Teaching at the Professorship of Cyber Trust

Summer Term 2019

Information Technologies and Society (IT and Society)

Course Instructor: Prof. Jens Grossklags, Ph.D., Severin Engelmann

The lecture offers an overview regarding the role of IT in society. Particular emphasis is given to the complex interactions between modern information and data analytics technologies and individual and societal privacy, and the safety and security of data of individuals and organizations. In addition, the economic impact of IT and the regulation of the impact of IT will be discussed (on concrete cases).

Lecture: Friday, 09:45 - 11:15 (room 2750 (Karl Max von Bauernfeind-Hörsaal), TUM downtown campus)
Exercises: Friday, 08:00 - 09:30 (room 2750 (Karl Max von Bauernfeind-Hörsaal), TUM downtown campus)

Note: The first session of this course will be held on Friday, 26/04/2019 at 09:45am (no exercises on that day!)

TUM Online: Course Description, Module Description

Proseminar: Privacy

Course Instructor: Prof. Jens Grossklags, Ph.D.

The seminar explores key facets of the concept of privacy. Questions that will be considered include the following: What is the history and origin of the concept of privacy? What are approaches to define and conceptualize privacy? What is the value of privacy seen from different perspectives such as economics and human rights? How is privacy currently regulated in different geographical regions (U.S., Europe, Germany), and across different business sectors? How do consumer express their desire for privacy and how do they act to protect or divulge personal information? How is privacy discussed in public, and by various stakeholders (e.g., companies)? What is the relationship of privacy to other important topics including identity, anonymity, and security? What technologies exist to protect and manage privacy, how do they work, and what do we know about their effectiveness? To address these questions a mix of theoretical, practice-oriented and policy literature and case examples will be used and evaluated by seminar participants.

Overview session (Vorbesprechung): Thursday, 31/01/2019, 14:00-15:00, room 01.08.033 (FMI building)

Kick-off meeting: Tuesday, 23/04/2019, 12:00-14:00, room 01.08.033 (FMI building)

TUM Online: Course Description

Seminar: Security and Privacy Economics

Course Instructor: Prof. Jens Grossklags, Ph.D.

The seminar explores the nascent and growing field of the economics of privacy and security. Many security failures have economic causes. Systems are vulnerable when their defenders do not have sufficient incentives to invest in security technologies, for example, because they do not suffer the full consequences of their actions. At the same time, users’ personal and financial information has played a critical role in the monetization of attacks. But personal information has also become a commercial good for legitimate companies. Data is collected for countless purposes. Targeted advertisements, personalization, price discrimination as well as the creation and sale of background reports are enabled by the automated wholesale accumulation of users’ trail online and offline. In this seminar, we will investigate the economic incentives for security attacks and appropriate security defenses. A further objective is a better understanding of the current and future marketplace for personal information and the behavioral foundations of user privacy. We will discuss methods from the economic and behavioral sciences to contribute to a rigorous comprehension of the challenges and solution approaches for current privacy and security challenges.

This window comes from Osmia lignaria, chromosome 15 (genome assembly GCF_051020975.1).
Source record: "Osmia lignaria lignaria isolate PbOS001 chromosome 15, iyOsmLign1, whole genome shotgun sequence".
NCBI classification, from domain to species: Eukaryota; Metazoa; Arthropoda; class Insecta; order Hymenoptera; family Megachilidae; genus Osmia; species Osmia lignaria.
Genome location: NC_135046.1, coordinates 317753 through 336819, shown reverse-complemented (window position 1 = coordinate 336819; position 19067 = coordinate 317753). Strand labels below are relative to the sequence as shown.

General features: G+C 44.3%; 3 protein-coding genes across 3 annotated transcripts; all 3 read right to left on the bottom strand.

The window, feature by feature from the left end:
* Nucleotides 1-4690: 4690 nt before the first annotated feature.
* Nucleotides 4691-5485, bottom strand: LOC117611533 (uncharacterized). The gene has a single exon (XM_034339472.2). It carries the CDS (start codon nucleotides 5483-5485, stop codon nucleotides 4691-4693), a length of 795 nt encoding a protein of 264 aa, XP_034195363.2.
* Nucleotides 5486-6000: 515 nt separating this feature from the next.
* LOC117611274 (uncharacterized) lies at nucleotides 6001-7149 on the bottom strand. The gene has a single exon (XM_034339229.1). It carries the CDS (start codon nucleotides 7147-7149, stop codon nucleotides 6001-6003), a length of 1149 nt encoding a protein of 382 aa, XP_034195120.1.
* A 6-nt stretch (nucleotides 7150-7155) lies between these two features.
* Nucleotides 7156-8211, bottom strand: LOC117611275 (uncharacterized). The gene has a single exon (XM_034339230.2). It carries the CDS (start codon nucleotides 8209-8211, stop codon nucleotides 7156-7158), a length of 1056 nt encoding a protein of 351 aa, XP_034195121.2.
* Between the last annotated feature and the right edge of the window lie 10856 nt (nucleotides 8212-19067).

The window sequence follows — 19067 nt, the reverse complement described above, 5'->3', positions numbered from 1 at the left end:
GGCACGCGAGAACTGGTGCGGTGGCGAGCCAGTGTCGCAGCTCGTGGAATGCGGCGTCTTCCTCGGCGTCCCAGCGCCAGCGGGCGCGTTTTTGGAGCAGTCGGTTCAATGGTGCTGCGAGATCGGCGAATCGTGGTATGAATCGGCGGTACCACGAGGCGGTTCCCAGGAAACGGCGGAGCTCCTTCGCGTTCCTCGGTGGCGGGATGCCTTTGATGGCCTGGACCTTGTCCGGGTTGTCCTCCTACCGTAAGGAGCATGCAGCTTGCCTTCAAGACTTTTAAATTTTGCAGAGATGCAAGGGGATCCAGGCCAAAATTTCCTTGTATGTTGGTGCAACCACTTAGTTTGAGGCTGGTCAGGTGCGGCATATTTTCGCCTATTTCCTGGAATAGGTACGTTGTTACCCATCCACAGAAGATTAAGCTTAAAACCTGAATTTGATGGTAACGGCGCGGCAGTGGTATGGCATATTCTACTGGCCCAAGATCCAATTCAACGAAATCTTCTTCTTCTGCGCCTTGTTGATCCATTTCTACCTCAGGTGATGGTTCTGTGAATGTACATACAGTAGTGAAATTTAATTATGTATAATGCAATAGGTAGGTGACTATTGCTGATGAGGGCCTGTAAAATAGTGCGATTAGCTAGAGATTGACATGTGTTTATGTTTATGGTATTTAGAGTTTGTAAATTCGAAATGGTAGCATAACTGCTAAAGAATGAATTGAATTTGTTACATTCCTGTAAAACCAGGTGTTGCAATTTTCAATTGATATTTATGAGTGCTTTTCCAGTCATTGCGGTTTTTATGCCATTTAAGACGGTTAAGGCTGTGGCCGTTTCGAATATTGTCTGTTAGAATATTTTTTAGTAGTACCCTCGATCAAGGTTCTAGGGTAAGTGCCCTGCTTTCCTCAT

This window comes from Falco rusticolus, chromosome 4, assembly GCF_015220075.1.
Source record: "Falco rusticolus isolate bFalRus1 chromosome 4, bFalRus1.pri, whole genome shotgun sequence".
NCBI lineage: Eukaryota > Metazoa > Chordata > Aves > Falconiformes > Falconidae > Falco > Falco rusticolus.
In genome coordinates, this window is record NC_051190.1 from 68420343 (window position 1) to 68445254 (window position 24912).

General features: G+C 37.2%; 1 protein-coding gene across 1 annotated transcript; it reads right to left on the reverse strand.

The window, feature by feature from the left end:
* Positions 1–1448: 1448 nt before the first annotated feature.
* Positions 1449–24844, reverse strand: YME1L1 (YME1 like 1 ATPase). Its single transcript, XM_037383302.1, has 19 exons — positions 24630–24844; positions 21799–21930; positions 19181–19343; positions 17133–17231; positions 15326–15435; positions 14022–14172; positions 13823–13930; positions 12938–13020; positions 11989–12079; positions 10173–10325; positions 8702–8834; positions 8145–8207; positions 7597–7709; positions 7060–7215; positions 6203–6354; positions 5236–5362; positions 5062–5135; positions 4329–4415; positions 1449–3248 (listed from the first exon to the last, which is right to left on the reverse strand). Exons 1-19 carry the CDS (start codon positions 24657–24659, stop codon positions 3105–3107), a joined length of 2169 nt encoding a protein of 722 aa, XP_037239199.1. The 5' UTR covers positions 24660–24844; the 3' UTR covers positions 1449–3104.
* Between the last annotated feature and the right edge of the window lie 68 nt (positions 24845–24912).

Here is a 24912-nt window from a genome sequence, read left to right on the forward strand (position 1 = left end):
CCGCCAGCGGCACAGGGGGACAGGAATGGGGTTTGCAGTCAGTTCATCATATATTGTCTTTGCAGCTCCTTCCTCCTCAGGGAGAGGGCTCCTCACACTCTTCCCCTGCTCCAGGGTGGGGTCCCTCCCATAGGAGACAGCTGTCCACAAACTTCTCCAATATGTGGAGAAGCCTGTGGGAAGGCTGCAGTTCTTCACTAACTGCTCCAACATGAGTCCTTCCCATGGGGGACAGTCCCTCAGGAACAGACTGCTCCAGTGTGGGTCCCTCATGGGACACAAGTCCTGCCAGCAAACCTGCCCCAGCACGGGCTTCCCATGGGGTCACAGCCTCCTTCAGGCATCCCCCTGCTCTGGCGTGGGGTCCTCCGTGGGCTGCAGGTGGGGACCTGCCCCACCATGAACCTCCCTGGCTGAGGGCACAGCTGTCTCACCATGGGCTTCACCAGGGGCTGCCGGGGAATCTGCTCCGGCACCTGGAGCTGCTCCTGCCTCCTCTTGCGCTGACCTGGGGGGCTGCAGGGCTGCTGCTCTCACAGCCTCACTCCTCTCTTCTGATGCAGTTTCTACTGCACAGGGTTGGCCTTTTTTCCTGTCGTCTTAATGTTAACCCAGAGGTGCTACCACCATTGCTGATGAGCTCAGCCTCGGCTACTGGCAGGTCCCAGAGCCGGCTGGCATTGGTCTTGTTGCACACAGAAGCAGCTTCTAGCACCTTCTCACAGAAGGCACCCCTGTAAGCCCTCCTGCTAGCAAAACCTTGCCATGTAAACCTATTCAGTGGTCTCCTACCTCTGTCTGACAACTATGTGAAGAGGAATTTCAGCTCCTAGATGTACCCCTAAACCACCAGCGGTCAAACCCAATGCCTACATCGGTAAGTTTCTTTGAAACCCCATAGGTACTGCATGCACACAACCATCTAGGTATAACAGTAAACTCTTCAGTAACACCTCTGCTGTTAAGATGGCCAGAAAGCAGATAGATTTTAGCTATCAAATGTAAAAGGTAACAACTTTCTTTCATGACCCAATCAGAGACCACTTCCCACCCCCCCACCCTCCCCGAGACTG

Overview session (Vorbesprechung): Thursday, 31/01/2019, 11:00-12:00, room 01.08.033 (FMI building)

Kick-off meeting: Tuesday, 23/04/2019, 09:00-11:00, room 01.08.033 (FMI building)

TUM Online: Course Description

Seminar: Data Analytics for Cybercrime and Undesirable Online Behaviors

Course Instructor: Prof. Jens Grossklags, Ph.D.

Cybercriminal activities as well as other undesirable or malicious activities have increased in prevalence over the last decade. At the same time, the efforts and capabilities of industrial and academic researchers to understand these phenomena have made significant improvements. In this seminar, we will discuss a range of recent data-driven studies focusing, for example, on Spear-Phishing, Ransomware, Cybercriminal Marketplaces, Online Fraud etc., but also other challenges of societal interest such as Cyber-Bullying and Fake News. Each participant of the seminar will deeply engage with a key study to understand its focus, methodology, (data) limitations, and achievements. It is further expected to understand each work in the context of related studies, e.g., from security industry research labs. Participants of the seminar are expected to build on the literature to develop research objectives for further study.